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Proteomic analysis reveals that aging rabbit vocal folds are more vulnerable to changes caused by systemic dehydration

Abstract

Background

Older adults are more prone to develop systemic dehydration. Systemic dehydration has implications for vocal fold biology by affecting gene and protein expression. The objective of this study was to quantify vocal fold protein changes between two age groups and hydration status, and to investigate the interaction of age and hydration status on protein expression, which has not been investigated in the context of vocal folds before. Comparative proteomics was used to analyze the vocal fold proteome of 6.5-month-old and > 3-year-old rabbits subjected to water ad libitum or water volume restriction protocol.

Results

Young and older adult rabbits (n = 22) were either euhydrated (water ad libitum) or dehydrated by water volume restriction. Dehydration was confirmed by body weight loss of − 5.4% and − 4.6% in young and older groups, respectively, and a 1.7-fold increase of kidney renin gene expression in the young rabbits. LC-MS/MS identified 2286 proteins in the rabbit vocal folds of young and older adult rabbits combined. Of these, 177, 169, and 81 proteins were significantly (p ≤ 0.05) affected by age, hydration status, or the interaction of both factors, respectively. Analysis of the interaction effect revealed 32 proteins with opposite change patterns after dehydration between older and young rabbit vocal folds, while 31 proteins were differentially regulated only in the older adult rabbits and ten only in the young rabbits in response to systemic dehydration. The magnitude of changes for either up or downregulated proteins was higher in the older rabbits. These proteins are predominantly related to structural components of the extracellular matrix and muscle layer, suggesting a disturbance in the viscoelastic properties of aging vocal fold tissue, especially when subjected to systemic dehydration.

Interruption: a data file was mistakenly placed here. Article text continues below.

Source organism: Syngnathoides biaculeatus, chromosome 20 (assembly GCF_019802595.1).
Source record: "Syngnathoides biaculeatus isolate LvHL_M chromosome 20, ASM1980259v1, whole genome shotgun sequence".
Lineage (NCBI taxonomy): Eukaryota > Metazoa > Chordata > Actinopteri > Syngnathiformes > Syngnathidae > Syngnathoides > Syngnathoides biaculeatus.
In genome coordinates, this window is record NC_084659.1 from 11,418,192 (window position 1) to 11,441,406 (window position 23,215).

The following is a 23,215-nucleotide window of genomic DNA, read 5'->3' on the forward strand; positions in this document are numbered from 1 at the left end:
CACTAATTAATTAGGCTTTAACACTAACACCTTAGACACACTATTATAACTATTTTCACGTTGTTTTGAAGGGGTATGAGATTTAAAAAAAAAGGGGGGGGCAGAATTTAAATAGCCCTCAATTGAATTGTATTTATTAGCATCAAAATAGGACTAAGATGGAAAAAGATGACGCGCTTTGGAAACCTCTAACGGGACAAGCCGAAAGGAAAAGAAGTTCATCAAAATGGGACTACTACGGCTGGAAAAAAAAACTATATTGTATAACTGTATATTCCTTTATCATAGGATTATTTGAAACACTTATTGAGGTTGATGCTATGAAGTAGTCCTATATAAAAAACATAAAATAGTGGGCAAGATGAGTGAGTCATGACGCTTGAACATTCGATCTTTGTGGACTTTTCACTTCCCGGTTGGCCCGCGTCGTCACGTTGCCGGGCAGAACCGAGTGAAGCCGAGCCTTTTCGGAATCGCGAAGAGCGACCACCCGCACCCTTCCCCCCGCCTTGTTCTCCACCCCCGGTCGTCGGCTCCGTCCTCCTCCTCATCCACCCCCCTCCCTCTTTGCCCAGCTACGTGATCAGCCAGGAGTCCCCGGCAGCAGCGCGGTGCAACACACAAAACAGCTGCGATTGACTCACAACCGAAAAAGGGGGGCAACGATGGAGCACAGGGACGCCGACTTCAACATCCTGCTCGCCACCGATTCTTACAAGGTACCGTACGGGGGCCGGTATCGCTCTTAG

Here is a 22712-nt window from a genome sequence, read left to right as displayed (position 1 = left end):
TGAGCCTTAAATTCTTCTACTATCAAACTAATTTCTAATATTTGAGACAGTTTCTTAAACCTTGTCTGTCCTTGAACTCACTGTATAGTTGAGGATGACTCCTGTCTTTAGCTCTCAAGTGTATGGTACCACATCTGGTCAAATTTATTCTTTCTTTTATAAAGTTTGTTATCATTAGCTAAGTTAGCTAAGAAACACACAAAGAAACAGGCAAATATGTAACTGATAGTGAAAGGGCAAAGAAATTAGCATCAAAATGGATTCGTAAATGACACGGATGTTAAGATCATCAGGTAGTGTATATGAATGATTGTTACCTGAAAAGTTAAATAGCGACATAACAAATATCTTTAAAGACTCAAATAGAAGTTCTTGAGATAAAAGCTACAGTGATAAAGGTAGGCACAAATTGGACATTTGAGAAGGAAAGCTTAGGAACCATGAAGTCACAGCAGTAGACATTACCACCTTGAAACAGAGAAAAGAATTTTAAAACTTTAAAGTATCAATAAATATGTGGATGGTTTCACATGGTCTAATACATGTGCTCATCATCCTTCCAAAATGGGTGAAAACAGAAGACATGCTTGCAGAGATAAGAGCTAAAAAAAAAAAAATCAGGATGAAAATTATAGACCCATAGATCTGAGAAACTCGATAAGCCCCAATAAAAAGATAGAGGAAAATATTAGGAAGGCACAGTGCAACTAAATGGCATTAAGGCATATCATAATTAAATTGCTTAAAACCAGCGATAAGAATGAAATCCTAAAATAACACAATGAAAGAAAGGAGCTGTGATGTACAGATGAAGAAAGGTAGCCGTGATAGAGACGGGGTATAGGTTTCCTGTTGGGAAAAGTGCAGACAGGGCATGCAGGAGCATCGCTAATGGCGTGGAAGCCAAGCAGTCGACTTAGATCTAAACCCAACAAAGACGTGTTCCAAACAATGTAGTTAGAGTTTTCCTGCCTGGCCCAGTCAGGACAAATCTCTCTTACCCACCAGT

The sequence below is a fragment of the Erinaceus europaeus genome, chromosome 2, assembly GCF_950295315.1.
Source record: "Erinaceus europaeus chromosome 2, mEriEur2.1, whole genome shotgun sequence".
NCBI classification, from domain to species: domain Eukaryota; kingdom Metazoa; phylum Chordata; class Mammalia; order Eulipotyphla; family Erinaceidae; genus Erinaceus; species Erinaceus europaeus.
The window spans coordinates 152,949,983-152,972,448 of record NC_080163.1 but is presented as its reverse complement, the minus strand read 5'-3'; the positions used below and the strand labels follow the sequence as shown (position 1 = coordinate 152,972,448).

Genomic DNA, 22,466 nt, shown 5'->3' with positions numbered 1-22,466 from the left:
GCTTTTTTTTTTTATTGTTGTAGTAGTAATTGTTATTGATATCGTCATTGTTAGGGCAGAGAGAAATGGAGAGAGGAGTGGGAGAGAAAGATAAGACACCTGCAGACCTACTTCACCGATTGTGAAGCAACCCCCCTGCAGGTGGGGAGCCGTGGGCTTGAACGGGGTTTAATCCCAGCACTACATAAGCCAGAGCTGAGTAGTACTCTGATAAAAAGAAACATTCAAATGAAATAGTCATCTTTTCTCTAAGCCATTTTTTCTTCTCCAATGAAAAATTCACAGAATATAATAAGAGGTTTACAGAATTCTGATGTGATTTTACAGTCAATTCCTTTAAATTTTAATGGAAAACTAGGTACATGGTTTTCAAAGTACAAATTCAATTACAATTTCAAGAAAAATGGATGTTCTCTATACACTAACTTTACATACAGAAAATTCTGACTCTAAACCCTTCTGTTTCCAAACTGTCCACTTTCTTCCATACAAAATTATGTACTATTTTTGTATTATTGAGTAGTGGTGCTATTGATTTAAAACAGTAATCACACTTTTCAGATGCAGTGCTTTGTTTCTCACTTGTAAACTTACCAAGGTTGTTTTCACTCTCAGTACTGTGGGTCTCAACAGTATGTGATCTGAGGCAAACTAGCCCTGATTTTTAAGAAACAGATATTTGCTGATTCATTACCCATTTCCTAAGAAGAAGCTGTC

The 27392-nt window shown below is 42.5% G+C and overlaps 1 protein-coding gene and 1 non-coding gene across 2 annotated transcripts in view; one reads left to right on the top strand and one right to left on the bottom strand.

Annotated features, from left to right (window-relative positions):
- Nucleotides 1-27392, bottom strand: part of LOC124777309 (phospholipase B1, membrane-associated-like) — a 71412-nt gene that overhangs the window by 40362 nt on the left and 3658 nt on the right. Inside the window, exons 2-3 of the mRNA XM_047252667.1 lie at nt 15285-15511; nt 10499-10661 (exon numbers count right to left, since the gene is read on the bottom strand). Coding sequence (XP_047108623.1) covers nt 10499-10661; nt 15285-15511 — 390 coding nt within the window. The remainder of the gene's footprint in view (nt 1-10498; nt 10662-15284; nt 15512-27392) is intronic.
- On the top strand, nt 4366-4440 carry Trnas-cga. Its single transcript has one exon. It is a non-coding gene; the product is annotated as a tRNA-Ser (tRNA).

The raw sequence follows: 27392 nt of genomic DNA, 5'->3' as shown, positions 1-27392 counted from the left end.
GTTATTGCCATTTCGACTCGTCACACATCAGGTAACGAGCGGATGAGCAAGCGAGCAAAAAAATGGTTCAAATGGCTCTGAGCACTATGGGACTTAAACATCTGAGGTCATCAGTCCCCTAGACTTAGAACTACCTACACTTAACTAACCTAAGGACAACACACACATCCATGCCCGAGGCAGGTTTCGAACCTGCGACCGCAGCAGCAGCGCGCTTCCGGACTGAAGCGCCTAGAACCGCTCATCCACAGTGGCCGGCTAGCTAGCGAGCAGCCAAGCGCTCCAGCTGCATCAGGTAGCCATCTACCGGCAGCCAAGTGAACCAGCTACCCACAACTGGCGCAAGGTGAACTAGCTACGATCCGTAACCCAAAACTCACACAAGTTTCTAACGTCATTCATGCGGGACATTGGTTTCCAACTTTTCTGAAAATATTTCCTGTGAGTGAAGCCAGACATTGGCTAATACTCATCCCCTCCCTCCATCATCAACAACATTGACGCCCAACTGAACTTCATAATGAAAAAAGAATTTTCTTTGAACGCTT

Conclusions

Water restriction is a laboratory protocol to assess systemic dehydration-related changes in the vocal fold tissue that is translatable to human subjects. Our findings showed a higher number of proteins differentially regulated with a greater magnitude of change in the vocal folds of older adult rabbits in the presence of systemic dehydration compared to younger rabbits. The association of these proteins with vocal fold structure and biomechanical properties suggests that older human subjects may be more vulnerable to the effects of systemic dehydration on vocal function. The clinical implications of these protein changes warrant more investigation, but age should be taken into consideration when evaluating vocal treatment recommendations that interfere with body fluid balance.

Peer Review reports

Background

Vocal folds are specialized viscoelastic tissue located in the larynx responsible for vibrating the airstream to produce sound. The larynx and vocal folds age as people age, resulting in physiological speech and voice changes [1,2,3]. The process of physiological voice aging is referred to as presbyphonia [4]. Several studies have described the changes associated with this process [2, 3, 5,6,7]. Generally, age-related alterations are attributed to the anatomy and physiology of the structural support of vocal folds, such as muscle and vocal fold atrophy, stiffness of the collagen layer, thinning of elastin fibers, and decreased mucous production [3, 4, 8, 9]. These alterations may result in poor vocal projection, reduced loudness, hoarseness, change in pitch, decreased phonation time, tremor, breathiness, and decreased accuracy of motor control [3, 4, 6, 8, 10]. Understanding the effects of aging on the systems that support voice and speech is critical to discriminating normal physiology from pathology and allows for studies focused on the effects of concomitant aggravating factors on voice health, such as dehydration, a common condition in older individuals [11, 12].

Maintaining water homeostasis is essential to preserve life, as virtually all biological and chemical reactions in the body require an aqueous medium [13,14,15]. Additionally, water serves as a carrier of nutrients required to maintain viable cells, eliminates toxic compounds from the body, and provides structural support for tissues [14, 15]. Thus, water and electrolyte balance is tightly regulated [14]. Total body water decreases with age [14, 16, 17]; in humans, the water body changes range from 75% in infants to 55% in the elderly [13] and 45% in older women, making older individuals more prone to developing dehydration [14]. There are multiple factors contributing to the development of dehydration as we age [13, 14], including the increased proportion of body fat over lean body mass [14, 17], decreased renal function impairing efficient water conservation [14, 17], decreased sense of thirst [18], and the presence of comorbidities [14, 19]. Although several studies have focused on fluid homeostasis, dehydration, and contributing factors in the aging process, the impact of systemic dehydration on older subjects in the context of vocal fold biology has not yet been investigated.